On to the next seminar, this one by Thomas Reisenegger “Video Game PR Expect”, where I learned the pillars and pitfalls of marketing an indie game. Such interesting knowledge. I was juggling tweeting and taking notes, because I was trying to find someone from the game Creativerse to meet. Low and behold…one was in the same seminar as me!
David did the same thing I did, and we chatted for a long time about the different approaches we both took to marketing two different games that had a few things in common.
Then my day was made when I got to meet the three brothers that made up Butterscotch Shenanigans, the masterminds behind Crashlands. They were as hilarious as I expected them to be, and equally as helpful. They gave me a lot of constructive criticism as well as some compliments on the game. Sam knew that we had a great game, now it was in my hands to market it honestly and find the voice of the game.
Immediately after my meeting with BScotch, I rushed back to the hotel to freshen up and wake up a little bit because we had a VIP Party for Unity. I, as usual, arrived awkwardly early (ALTHOUGH I WAS ON TIME) and putzed around in the nearly empty terrace, not wanting to stuff my face with the delicious looking appetizers that were being handed out. Finally, our artist Kevin arrived and we got drinks and dug into some mini sliders and meatballs.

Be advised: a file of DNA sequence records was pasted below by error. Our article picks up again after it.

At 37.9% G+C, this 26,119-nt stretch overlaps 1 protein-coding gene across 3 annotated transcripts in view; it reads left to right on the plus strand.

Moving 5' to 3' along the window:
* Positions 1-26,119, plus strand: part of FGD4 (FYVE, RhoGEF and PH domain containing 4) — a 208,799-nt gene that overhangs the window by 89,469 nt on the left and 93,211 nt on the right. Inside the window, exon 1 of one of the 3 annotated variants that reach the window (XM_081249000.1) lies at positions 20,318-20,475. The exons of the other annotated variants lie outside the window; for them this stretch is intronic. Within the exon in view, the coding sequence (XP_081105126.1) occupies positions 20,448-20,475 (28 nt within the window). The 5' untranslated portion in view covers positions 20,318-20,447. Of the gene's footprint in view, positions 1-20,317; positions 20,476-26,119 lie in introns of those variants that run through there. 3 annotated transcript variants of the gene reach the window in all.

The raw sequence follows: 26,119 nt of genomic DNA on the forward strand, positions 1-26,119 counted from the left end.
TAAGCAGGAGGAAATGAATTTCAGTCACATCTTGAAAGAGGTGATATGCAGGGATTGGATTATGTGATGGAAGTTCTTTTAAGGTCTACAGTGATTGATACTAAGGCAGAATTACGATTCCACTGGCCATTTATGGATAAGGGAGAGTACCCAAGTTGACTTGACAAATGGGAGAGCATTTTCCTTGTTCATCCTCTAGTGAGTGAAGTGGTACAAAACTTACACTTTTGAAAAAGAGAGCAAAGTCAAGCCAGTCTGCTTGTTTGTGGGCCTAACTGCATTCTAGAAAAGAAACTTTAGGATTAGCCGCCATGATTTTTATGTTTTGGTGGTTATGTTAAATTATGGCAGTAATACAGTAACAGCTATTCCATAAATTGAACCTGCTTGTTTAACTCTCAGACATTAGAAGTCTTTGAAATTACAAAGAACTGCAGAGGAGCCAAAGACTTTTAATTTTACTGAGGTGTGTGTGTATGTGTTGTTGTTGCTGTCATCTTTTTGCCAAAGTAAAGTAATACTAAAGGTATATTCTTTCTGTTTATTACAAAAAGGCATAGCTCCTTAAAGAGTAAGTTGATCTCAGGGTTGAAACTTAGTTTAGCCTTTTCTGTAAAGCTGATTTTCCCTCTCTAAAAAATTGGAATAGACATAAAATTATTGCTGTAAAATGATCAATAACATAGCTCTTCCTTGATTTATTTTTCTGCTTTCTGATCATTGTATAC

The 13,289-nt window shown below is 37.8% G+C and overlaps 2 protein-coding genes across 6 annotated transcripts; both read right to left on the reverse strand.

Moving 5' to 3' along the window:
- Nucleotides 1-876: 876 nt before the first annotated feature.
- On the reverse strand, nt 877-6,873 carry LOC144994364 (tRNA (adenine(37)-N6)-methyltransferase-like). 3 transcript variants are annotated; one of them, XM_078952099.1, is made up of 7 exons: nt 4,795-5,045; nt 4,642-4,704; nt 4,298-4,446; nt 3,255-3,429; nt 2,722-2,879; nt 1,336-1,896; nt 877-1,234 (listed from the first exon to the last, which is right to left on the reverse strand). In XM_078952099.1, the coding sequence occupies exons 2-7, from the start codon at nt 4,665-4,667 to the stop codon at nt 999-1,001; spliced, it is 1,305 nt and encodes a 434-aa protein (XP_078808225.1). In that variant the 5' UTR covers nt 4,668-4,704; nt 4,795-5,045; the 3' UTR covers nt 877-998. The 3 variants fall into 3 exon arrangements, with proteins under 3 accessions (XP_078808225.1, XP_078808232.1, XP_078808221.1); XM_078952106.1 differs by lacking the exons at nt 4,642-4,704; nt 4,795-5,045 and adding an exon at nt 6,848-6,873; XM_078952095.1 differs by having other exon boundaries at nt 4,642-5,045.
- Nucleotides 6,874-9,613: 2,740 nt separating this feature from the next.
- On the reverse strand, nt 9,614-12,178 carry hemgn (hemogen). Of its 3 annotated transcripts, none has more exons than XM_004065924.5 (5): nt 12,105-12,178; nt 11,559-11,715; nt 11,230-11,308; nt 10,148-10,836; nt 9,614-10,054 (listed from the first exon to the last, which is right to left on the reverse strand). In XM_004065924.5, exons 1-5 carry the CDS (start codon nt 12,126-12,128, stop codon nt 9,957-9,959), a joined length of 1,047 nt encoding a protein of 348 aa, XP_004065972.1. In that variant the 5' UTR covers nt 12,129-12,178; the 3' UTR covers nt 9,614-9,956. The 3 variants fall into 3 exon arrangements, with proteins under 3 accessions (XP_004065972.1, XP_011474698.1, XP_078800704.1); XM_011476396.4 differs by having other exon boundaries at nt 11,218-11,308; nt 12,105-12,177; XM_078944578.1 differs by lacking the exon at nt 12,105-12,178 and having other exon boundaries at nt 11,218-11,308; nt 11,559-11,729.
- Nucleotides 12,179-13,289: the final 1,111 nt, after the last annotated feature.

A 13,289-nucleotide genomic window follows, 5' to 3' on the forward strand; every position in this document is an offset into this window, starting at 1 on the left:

The rest of the team came and we excited discussed everything we learned and everything we planned to do now. Two or three drinks in, we started mingling with other developers, making friends, sharing experiences, and wrapping up our GDC experience.
Friday was the last day of the conference and the rest of the crew left in the early afternoon. Roman was nice enough to give me his badge so Dave can check out the conference with me. We went early and got to try out most of the VR experiences since half of the attendees had left already. The Igloo was both fascinating and also too early to tell, at the same time. There were 360 degrees of 3D projections, and your gun and head were mapped in the space so you can move around, and the 360 screen moved accordingly. It was a simple shooter game, and didn’t have that “wow” factor yet, but as they develop it, I’m sure it will come together. It’s obviously not a consumer-focused product since the rig costs thousands and the set up takes hours, but I can see this in amusement parks, museums, etc.
Dave and I also tried the Oculus Rift, both for the first time. But for Dave, this was his first VR experience ever. We played a rock climbing game that was so real, I seriously almost fell over. This was the first time I saw Dave enjoying a video game, and actually, he had a really great time at the conference. He wanted to try everything, and he scored me a ton of swag. We went home with two bags of pens, t-shirts, stuffed animals, and other trinkets.
GDC was incredibly inspiring and fulfilling. It felt great to be a part of an industry for the first time. Normally I am not an aggressive socializer but this time I was. I met a ton of great people that I am still in contact with, some that have really helped by giving advice and criticisms. I slept maybe ten hours in three days, inhaled all my meals in between seminars or before I passed out in my room service, and almost fell asleep standing in line to try haptic controllers, but I loved every minute of it.
The rest of the weekend Dave and I explored San Francisco and the country side. Those stories are coming up soon.
Thanks for reading!